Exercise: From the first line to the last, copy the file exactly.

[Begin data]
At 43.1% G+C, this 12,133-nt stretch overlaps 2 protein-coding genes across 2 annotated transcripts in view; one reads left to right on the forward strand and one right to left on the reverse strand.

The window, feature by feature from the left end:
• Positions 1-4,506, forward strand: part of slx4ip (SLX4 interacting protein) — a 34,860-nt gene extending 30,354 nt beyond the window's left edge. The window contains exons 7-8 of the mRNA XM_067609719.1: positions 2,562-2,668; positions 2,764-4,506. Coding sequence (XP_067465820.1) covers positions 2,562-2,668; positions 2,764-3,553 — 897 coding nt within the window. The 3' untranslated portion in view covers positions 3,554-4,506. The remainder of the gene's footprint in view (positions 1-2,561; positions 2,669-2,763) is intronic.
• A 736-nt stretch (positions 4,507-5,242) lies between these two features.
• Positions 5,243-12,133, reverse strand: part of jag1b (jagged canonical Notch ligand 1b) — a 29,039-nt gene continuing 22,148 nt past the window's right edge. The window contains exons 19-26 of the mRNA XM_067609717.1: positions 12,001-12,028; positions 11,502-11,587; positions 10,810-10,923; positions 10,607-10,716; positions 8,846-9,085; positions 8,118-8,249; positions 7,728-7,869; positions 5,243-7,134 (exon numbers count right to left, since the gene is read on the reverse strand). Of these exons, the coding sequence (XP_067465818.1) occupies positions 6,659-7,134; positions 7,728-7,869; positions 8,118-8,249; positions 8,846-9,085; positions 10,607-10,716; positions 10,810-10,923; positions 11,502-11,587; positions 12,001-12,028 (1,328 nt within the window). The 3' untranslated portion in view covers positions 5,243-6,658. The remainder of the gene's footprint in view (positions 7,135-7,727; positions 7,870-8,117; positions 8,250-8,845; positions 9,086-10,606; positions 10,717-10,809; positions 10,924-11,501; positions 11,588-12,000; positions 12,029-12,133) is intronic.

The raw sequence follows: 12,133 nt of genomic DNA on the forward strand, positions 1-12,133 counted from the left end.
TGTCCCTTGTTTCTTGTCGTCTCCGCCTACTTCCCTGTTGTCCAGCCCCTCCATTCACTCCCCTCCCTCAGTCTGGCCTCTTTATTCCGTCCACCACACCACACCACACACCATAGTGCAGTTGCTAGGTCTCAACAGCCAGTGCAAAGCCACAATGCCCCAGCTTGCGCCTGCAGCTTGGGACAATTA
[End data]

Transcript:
At 43.1% G+C, this 12,133-nt stretch overlaps 2 protein-coding genes across 2 annotated transcripts in view; one reads left to right on the forward strand and one right to left on the reverse strand.

The window, feature by feature from the left end:
• Positions 1-4,506, forward strand: part of slx4ip (SLX4 interacting protein) — a 34,860-nt gene extending 30,354 nt beyond the window's left edge. The window contains exons 7-8 of the mRNA XM_067609719.1: positions 2,562-2,668; positions 2,764-4,506. Coding sequence (XP_067465820.1) covers positions 2,562-2,668; positions 2,764-3,553 — 897 coding nt within the window. The 3' untranslated portion in view covers positions 3,554-4,506. The remainder of the gene's footprint in view (positions 1-2,561; positions 2,669-2,763) is intronic.
• A 736-nt stretch (positions 4,507-5,242) lies between these two features.
• Positions 5,243-12,133, reverse strand: part of jag1b (jagged canonical Notch ligand 1b) — a 29,039-nt gene continuing 22,148 nt past the window's right edge. The window contains exons 19-26 of the mRNA XM_067609717.1: positions 12,001-12,028; positions 11,502-11,587; positions 10,810-10,923; positions 10,607-10,716; positions 8,846-9,085; positions 8,118-8,249; positions 7,728-7,869; positions 5,243-7,134 (exon numbers count right to left, since the gene is read on the reverse strand). Of these exons, the coding sequence (XP_067465818.1) occupies positions 6,659-7,134; positions 7,728-7,869; positions 8,118-8,249; positions 8,846-9,085; positions 10,607-10,716; positions 10,810-10,923; positions 11,502-11,587; positions 12,001-12,028 (1,328 nt within the window). The 3' untranslated portion in view covers positions 5,243-6,658. The remainder of the gene's footprint in view (positions 7,135-7,727; positions 7,870-8,117; positions 8,250-8,845; positions 9,086-10,606; positions 10,717-10,809; positions 10,924-11,501; positions 11,588-12,000; positions 12,029-12,133) is intronic.

The raw sequence follows: 12,133 nt of genomic DNA on the forward strand, positions 1-12,133 counted from the left end.
TGTCCCTTGTTTCTTGTCGTCTCCGCCTACTTCCCTGTTGTCCAGCCCCTCCATTCACTCCCCTCCCTCAGTCTGGCCTCTTTATTCCGTCCACCACACCACACCACACACCATAGTGCAGTTGCTAGGTCTCAACAGCCAGTGCAAAGCCACAATGCCCCAGCTTGCGCCTGCAGCTTGGGACAATTA